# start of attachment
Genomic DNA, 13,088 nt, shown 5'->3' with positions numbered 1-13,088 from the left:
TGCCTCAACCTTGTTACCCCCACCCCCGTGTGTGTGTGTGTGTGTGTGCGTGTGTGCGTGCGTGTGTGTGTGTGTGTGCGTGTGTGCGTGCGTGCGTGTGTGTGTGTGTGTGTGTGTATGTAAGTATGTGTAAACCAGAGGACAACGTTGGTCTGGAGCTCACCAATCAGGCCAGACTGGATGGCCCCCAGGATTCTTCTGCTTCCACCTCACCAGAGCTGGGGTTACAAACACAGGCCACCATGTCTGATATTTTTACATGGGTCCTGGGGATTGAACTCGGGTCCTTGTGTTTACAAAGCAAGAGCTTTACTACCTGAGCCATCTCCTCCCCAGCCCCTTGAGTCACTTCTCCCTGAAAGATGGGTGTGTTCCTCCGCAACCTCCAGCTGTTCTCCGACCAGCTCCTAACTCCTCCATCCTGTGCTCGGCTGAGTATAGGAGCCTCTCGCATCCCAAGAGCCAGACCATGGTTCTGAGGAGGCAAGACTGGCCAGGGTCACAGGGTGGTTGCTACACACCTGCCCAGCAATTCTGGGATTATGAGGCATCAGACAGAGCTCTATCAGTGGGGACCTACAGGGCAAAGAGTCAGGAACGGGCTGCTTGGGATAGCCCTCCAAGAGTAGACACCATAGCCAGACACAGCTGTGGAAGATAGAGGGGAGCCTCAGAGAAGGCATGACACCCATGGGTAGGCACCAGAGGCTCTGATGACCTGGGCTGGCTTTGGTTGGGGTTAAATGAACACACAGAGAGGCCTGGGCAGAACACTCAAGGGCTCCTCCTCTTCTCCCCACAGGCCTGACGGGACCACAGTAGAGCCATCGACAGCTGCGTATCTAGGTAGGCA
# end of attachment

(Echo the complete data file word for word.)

Genomic DNA, 13,088 nt, shown 5'->3' with positions numbered 1-13,088 from the left:
TGCCTCAACCTTGTTACCCCCACCCCCGTGTGTGTGTGTGTGTGTGTGCGTGTGTGCGTGCGTGTGTGTGTGTGTGTGCGTGTGTGCGTGCGTGCGTGTGTGTGTGTGTGTGTGTGTATGTAAGTATGTGTAAACCAGAGGACAACGTTGGTCTGGAGCTCACCAATCAGGCCAGACTGGATGGCCCCCAGGATTCTTCTGCTTCCACCTCACCAGAGCTGGGGTTACAAACACAGGCCACCATGTCTGATATTTTTACATGGGTCCTGGGGATTGAACTCGGGTCCTTGTGTTTACAAAGCAAGAGCTTTACTACCTGAGCCATCTCCTCCCCAGCCCCTTGAGTCACTTCTCCCTGAAAGATGGGTGTGTTCCTCCGCAACCTCCAGCTGTTCTCCGACCAGCTCCTAACTCCTCCATCCTGTGCTCGGCTGAGTATAGGAGCCTCTCGCATCCCAAGAGCCAGACCATGGTTCTGAGGAGGCAAGACTGGCCAGGGTCACAGGGTGGTTGCTACACACCTGCCCAGCAATTCTGGGATTATGAGGCATCAGACAGAGCTCTATCAGTGGGGACCTACAGGGCAAAGAGTCAGGAACGGGCTGCTTGGGATAGCCCTCCAAGAGTAGACACCATAGCCAGACACAGCTGTGGAAGATAGAGGGGAGCCTCAGAGAAGGCATGACACCCATGGGTAGGCACCAGAGGCTCTGATGACCTGGGCTGGCTTTGGTTGGGGTTAAATGAACACACAGAGAGGCCTGGGCAGAACACTCAAGGGCTCCTCCTCTTCTCCCCACAGGCCTGACGGGACCACAGTAGAGCCATCGACAGCTGCGTATCTAGGTAGGCA